French filmmaker Claire Denis is set to receive the Bronze Horse trophy at the 2013 Stockholm Film Festival in Sweden.
Denis, who directed acclaimed movies Beau Travail and Chocolat, will be feted with the lifetime achievement accolade in November (13).
Members of the festival jury described Denis as a filmmaker who "refuses to close her eyes to the creative and destructive force unleashed by human weaknesses".
Continue reading: Claire Denis To Receive Bronze Horse Trophy Award
Kylie Minogue thinks making the French film 'Holy Motors' has been the most incredible experience of her life.
Kylie Minogue thinks making a film has been the most incredible experience of her life.
The singer - who stars in Leos Carax-nominated French movie 'Holy Motors', admitted that it surpasses any of her musical career highlights.
She told The Independent newspaper: ''I'm sure I'm going to wake up and find out it's been a dream. It's been the most incredible experience - making the film, meeting Leos. It's mind-blowing.
Continue reading: Kylie Minogue: Making Film Most Incredible Experience
Maria (Huppert) is passionate about her family's coffee plantation, which she runs with her ex-husband Andre (Lambert) and her father-in-law (Subor). She's sure that a violent clash between the army and rebels will pass them by, so she works to make sure the harvest goes as planned. But Andre, now married to a local woman (Ado), is more realistic. And their late-teen son Manuel (Duvachelle) is struggling to find his identity. Meanwhile, an iconic rebel leader (De Bankole) has taken refuge in Maria's home.
Continue reading: White Material Review
Jo (Diop) lives with her widowed train-driver dad Lionel (Descas) in a Paris flat. Also in the building are Lionel's ex Gabrielle (Dogue) and Noe (Colin), a neighbour Jo has her eye on. Together, they're a sort of family, watching out for each other even as circumstances change around them. When a friend (Toussaint) retires, Lionel becomes terrified of his own old age, which opens him up to potential romance with a local cafe owner (Ado). And besides Noe, Jo is also drawn to a cute shop clerk (Folly).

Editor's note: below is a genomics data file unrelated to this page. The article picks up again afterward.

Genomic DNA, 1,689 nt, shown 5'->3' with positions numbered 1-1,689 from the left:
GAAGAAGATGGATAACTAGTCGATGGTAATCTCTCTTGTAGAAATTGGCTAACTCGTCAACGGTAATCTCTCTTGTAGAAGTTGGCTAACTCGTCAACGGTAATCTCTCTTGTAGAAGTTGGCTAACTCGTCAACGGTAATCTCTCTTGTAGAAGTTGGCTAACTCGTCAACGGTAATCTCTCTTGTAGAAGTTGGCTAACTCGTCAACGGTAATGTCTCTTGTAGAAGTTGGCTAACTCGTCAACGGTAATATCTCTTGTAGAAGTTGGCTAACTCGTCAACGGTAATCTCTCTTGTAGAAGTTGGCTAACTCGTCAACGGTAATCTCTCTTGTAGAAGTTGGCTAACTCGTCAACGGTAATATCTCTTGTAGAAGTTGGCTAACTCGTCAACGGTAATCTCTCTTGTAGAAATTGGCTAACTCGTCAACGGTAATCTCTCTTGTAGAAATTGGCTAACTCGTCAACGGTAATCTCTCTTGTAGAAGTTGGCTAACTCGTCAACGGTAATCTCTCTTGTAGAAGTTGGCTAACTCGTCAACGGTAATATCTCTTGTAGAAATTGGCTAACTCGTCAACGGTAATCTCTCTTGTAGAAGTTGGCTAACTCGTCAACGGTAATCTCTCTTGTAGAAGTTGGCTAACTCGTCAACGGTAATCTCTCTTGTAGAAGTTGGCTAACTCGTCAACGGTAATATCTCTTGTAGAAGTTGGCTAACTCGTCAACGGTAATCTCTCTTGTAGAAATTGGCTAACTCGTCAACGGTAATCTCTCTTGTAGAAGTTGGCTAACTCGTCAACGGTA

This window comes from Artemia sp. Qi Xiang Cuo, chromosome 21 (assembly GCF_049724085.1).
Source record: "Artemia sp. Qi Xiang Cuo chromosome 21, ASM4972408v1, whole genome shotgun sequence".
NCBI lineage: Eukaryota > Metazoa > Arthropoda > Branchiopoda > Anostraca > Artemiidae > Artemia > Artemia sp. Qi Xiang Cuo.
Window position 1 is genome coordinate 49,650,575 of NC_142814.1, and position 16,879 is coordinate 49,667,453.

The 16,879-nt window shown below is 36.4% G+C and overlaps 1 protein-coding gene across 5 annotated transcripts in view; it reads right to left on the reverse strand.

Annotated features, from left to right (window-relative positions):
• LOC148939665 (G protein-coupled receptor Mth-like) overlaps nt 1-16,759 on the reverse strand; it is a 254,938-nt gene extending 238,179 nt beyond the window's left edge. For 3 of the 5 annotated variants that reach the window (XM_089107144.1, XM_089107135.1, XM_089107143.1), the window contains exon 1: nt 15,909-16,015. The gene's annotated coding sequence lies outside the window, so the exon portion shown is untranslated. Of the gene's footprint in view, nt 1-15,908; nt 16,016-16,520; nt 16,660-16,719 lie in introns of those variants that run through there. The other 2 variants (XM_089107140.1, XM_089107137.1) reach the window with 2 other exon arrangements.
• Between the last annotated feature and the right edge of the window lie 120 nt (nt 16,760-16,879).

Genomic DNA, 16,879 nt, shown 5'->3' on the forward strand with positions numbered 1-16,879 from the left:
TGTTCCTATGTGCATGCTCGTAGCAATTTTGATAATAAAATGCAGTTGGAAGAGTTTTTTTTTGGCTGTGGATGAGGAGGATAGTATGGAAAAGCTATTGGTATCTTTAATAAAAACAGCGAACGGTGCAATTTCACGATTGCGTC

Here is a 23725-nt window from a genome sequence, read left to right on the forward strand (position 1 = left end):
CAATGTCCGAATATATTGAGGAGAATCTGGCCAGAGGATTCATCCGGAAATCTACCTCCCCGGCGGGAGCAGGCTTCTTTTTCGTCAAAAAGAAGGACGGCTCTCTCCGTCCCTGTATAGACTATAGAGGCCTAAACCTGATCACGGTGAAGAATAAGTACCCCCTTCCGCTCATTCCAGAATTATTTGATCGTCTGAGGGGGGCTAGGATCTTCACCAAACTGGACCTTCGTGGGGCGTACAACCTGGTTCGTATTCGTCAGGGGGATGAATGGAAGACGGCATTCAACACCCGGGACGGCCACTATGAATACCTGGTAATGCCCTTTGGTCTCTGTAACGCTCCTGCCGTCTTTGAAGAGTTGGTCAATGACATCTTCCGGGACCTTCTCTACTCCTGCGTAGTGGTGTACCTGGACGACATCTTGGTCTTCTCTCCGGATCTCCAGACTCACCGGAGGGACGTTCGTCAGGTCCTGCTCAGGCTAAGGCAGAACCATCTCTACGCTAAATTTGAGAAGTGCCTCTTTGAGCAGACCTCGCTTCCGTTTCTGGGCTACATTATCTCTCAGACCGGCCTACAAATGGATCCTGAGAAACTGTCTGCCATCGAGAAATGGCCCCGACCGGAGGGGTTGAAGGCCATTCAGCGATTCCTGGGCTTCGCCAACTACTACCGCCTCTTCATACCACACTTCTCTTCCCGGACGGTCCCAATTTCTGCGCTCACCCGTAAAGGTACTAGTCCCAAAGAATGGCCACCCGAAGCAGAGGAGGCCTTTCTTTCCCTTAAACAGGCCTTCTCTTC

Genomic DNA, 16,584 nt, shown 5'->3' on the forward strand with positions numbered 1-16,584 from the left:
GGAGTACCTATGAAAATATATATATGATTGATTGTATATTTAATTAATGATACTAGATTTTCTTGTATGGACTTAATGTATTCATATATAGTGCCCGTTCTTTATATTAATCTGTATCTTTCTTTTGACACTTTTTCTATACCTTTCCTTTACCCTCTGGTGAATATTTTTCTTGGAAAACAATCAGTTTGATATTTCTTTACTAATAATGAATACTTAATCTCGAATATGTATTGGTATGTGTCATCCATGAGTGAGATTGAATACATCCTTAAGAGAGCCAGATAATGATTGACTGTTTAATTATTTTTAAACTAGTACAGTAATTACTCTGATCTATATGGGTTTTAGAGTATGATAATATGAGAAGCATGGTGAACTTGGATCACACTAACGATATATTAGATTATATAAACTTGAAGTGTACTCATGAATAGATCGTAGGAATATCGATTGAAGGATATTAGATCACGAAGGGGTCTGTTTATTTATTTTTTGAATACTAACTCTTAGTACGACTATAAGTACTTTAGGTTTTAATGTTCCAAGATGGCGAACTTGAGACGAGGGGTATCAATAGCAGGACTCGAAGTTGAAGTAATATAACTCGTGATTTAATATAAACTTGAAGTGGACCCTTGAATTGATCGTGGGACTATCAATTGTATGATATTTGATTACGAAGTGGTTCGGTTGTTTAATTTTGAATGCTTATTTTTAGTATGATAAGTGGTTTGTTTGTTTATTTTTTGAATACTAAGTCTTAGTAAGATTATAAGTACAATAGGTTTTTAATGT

Continue reading: 35 Shots Of Rum [35 Rhums] Review
You want this movie to be a piece about the loneliness of growing old? Sure, it can be that. You want it to be about redeeming yourself for a bad life before you die? It can be that too. It can even be a psychological mystery about spies, the black market for human organs, and illegitimate children. It's barely any of these things, but if you try real hard you can convince yourself that Denis has a point somewhere in this.
Continue reading: The Intruder Review
That Laure won't throw away her sexy red dress (saying, "I'll keep you," in one of her affectionate throwaway lines to household objects, clothing, and her beaten-up but friendly car) says she has some vitality in her yet, and hasn't quite finished exploring life's spontaneous opportunities. Going out for the night wearing a trés chic black dress, Laure gets stuck in a massive traffic jam, allowing regular Denis cinematographer Agnes Godard to rove between vehicles picking up details of Parisian life through rain-speckled car windows illuminated and obscured by neon, headlights, and shadows.
Continue reading: Friday Night Review
Vincent Gallo (Buffalo '66) and Tricia Vessey (Town & Country) portray American newlyweds named Shane and June Brown, spending their honeymoon in romantic Paris. A reluctant Shane appears fearful about consummating his marriage with an eager June, causing him to seek refuge in a nearby Parisian medical clinic where he explores his unexplainably weird sexual urges. And there's also this tendency for him to want to devour his spouse during sex. Yes, as in literally eating his loving partner's flesh right down to her human bone. Hence, Shane has to resort to masturbation in order to overcome the desire to chew on his new bride as if she were a juicy pork chop. Bottom line: If Shane doesn't get the help he needs to control his bizarre behavior, he will inevitably end up killing his woman.
Continue reading: Trouble Every Day Review
Continue reading: Beau Travail Review